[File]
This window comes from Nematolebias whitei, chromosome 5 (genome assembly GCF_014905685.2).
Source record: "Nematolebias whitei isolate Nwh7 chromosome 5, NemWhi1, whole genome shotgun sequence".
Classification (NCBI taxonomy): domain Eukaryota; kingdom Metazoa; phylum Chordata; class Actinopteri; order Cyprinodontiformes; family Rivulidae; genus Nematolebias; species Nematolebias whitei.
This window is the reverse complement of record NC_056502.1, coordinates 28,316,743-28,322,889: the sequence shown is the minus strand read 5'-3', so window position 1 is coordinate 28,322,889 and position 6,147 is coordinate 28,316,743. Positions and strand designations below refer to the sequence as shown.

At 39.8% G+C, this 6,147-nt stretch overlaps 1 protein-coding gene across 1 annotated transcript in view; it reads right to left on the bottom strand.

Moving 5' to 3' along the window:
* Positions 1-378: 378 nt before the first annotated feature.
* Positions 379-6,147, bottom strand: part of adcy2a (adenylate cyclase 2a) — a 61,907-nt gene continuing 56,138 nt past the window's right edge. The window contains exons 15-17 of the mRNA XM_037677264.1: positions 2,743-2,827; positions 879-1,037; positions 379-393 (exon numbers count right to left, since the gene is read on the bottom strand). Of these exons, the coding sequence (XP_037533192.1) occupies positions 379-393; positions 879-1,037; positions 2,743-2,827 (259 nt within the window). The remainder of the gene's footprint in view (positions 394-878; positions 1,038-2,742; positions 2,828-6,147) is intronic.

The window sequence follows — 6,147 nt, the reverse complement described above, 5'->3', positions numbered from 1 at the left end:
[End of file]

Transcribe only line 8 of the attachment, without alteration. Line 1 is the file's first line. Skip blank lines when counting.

* Positions 379-6,147, bottom strand: part of adcy2a (adenylate cyclase 2a) — a 61,907-nt gene continuing 56,138 nt past the window's right edge. The window contains exons 15-17 of the mRNA XM_037677264.1: positions 2,743-2,827; positions 879-1,037; positions 379-393 (exon numbers count right to left, since the gene is read on the bottom strand). Of these exons, the coding sequence (XP_037533192.1) occupies positions 379-393; positions 879-1,037; positions 2,743-2,827 (259 nt within the window). The remainder of the gene's footprint in view (positions 394-878; positions 1,038-2,742; positions 2,828-6,147) is intronic.